are those that swear by Myst, and there are those
that swear at Myst. Known for its complex and esoteric
puzzles as well as its stunning scenery, this point-and-
click adventure game has been an old-school, PC classic
for many years. Myst IV for the Xbox remains true
to its PC roots but it's been streamlined and upgraded
to make it more accessible for beginners while not
dumbing down the very elements that have made this
series so popular.
a point-and-click game to the Xbox can be a hit or
miss proposition. Console gamers are by nature more
interested in real-time action. It's reflex over cortex
for the most part. Console gamers don't want to think
too much. Myst IV requires a great deal of thinking
and focus. You'll be required to do a lot of investigating,
research, reading and trial and error.
puzzles are much more logical and intuitive than in
previous installments - but they will still smoke
your brain. Fortunately hints are provided which will
help put you in the right direction or solve the puzzle
for you altogether if that's what you want. For each
puzzle there are three levels of clues. The first
clue will give you a small hint which in no way even
comes close to revealing the puzzle. This first clue
might even confuse you more. The second clue gets
more revealing but still leaves you to discover the
answer on your own. The third clue is the spoiler.
It breaks down the entire puzzles for you leaving
you only to go through the motions. You don't have
to use these clues if you don't need them but they're
a great addition for beginners.
any Myst fan will tell you the game requires a different
approach than your average videogame. You have to
be relaxed and patient which typically requires that
you play the game in privacy which is one reason that
the PC version has always been the medium of choice.
That and because until the Xbox, there was no console
version that could do the game justice. You can thank
Myst for raising the graphics bar for videogame to
to plenty of cutscenes there's not as much text to
pour through. You'll be able to witness flashbacks
of activities which took place in certain levels instead
of just reading about them in journals. You'll also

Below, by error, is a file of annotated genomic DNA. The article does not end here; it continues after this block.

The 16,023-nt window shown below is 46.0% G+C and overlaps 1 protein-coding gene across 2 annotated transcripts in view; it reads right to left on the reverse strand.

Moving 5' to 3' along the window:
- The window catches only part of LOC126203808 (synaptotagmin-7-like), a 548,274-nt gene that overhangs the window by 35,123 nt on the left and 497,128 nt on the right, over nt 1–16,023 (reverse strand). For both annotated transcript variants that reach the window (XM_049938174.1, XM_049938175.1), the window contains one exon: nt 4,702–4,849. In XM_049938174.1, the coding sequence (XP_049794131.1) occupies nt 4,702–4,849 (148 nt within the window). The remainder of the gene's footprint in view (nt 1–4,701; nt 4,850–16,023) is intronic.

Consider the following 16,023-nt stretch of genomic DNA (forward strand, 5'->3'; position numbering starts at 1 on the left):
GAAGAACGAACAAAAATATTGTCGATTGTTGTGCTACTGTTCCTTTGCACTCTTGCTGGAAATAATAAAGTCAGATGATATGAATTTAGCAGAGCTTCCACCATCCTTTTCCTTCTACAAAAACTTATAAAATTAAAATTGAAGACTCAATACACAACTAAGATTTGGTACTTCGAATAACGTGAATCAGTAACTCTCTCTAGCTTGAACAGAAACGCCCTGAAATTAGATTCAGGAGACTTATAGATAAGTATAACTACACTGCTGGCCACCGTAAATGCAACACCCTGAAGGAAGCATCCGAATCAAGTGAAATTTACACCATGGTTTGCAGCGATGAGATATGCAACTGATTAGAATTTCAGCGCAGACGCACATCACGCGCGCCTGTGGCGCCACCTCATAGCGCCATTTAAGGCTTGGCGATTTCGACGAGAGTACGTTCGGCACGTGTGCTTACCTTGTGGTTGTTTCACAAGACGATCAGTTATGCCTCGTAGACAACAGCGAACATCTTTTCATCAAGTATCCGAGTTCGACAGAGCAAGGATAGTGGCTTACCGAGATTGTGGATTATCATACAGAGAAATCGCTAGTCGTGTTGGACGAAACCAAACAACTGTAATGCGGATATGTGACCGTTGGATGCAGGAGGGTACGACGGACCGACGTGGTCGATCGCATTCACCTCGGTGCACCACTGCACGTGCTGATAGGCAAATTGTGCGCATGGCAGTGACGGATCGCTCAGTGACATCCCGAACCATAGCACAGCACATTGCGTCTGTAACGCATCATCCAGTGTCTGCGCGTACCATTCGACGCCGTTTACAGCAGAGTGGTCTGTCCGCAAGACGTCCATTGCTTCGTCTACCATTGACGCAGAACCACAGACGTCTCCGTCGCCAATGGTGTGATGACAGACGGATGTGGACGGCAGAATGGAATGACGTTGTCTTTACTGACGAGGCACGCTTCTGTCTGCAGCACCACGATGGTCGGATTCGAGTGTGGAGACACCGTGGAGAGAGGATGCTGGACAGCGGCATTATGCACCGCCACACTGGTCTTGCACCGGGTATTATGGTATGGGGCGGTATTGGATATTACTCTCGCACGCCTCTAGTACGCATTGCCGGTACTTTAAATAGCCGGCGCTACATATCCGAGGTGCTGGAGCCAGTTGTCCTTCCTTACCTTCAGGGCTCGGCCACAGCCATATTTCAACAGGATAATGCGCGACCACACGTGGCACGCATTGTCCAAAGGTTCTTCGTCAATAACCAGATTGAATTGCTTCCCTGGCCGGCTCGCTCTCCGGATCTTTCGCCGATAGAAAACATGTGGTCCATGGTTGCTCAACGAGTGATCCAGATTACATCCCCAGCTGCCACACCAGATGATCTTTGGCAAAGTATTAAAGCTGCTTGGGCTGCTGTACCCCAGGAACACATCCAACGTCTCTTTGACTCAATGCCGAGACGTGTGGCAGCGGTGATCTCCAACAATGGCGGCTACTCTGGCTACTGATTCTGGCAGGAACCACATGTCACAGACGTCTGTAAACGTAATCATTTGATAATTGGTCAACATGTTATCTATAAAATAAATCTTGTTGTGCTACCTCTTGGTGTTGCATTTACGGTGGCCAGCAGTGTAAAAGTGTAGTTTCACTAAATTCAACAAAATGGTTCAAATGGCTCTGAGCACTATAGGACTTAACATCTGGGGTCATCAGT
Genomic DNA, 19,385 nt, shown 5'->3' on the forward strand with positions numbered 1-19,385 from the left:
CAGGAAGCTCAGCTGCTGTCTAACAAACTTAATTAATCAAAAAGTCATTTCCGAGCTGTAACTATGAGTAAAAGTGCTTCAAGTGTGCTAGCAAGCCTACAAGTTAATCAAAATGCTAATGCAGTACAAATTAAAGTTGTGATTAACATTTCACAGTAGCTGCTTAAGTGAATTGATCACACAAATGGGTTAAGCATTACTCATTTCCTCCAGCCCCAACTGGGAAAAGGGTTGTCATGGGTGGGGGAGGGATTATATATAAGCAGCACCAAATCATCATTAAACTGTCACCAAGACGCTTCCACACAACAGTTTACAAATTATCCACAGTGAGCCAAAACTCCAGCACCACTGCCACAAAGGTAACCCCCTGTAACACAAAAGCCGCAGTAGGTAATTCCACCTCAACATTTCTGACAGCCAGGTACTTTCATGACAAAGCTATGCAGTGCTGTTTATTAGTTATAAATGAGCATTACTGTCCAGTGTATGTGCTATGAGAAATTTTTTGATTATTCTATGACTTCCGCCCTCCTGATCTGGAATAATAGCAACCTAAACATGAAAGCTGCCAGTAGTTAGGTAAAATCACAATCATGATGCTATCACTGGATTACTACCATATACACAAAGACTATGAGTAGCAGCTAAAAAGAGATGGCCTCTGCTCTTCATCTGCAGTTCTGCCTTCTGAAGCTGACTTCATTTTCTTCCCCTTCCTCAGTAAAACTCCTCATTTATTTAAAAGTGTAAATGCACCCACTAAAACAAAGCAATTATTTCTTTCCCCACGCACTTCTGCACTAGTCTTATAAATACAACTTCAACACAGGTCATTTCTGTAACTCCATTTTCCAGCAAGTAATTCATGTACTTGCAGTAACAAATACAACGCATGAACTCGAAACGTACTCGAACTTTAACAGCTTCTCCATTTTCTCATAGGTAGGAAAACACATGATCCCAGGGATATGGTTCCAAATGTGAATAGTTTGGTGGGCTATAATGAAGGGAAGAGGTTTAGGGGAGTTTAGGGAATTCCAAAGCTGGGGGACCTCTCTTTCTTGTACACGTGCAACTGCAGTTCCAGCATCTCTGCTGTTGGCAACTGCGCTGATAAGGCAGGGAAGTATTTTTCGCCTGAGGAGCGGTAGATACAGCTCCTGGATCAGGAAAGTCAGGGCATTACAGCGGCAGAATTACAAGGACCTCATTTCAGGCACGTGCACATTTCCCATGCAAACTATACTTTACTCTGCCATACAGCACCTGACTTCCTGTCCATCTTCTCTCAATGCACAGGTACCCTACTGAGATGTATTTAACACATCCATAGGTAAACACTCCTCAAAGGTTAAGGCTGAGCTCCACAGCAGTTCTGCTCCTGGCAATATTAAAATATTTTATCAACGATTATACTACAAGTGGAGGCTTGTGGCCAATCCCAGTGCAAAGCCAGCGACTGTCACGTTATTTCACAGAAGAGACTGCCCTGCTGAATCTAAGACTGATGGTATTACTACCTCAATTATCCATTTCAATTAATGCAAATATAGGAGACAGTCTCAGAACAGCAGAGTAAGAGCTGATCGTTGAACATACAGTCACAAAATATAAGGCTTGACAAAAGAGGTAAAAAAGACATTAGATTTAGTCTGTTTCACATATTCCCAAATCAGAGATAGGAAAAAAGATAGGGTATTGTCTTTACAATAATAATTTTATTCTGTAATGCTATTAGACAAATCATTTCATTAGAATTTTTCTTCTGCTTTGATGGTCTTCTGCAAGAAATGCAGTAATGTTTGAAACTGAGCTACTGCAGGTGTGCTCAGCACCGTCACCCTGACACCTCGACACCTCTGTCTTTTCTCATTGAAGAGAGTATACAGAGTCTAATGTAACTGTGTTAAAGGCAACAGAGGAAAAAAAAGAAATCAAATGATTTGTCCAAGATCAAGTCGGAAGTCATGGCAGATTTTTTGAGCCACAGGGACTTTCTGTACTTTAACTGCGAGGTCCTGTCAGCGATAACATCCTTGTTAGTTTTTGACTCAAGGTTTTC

be equipped with a camera so that you can document
your journey and have a visual record of all the cryptic
clues that you come across which may be used for solving
puzzles down the line. I'm sure that even Myst purists
wouldn't bitch at these new features.
a nameless and faceless protagonist, your adventure
begins as you prepare to help a family from another
dimension reunite with their offspring. Atrus is the
head of the family. As a D'ni, he's part of an ancient
race that has escaped the destruction of his civilization
by traveling to a series of worlds known as Ages.
These Ages are actually books, created by those that
have the gift known as The Art. The worlds are linked
together and may be visited by those that have the
power or can solve the puzzles. Atrus's sons have
been exiles to a couple of these Ages after they were
caught destroying some of the writings responsible
for the creation of these ages. Your task is to help
Atrus locate his boys and see if they've learned their
main method of control will be with the cursor which
you dart around the environment looking for hot spots.
If you roll over anything that requires more investigation
the cursor will turn into a magnifying glass. It's
not as easy to control as a mouse but since there
is no other choice there's no use in complaining about
it. The D-pad controls the camera which you will use
to photo-document your adventure. Not only will these
photos help you to solve future puzzles but you may
just want to view the spectacular scenery over again.
has always been an amazing looking game. The Ages
display highly imaginative environments that reflect
different dimensions of ancient civilizations. These
renderings used to be static but still looked incredible.
In Myst IV these worlds come alive with animated waterfalls,
windswept trees and various birds and other creatures.
It's still not a totally interactive environment but
it sure looks like it. You're confined to various
paths, ramps, walkways and boardwalks but the scenery
is always off in the distance so you don't really
notice that it's not interactive.
actors are used in the cutscenes. There are some corny
moments but it sure beats having to read all that
text. There is more than one hour of these scenes.
The soundtrack is a perfect compliment to the gameplay
and helps to get you into that meditative state required
to focus on the gameplay. The story will help maintain
your focus since it's very compelling and the puzzles-with-a-purpose
will help tie in all the elements.
is the best point-and-click adventure game available
on the Xbox. Rabid Myst fans will want to play this
on the PC but this is such a good port that, other
than improved visuals, you'll be experiencing the
Ages of Myst as they were intended to be explored.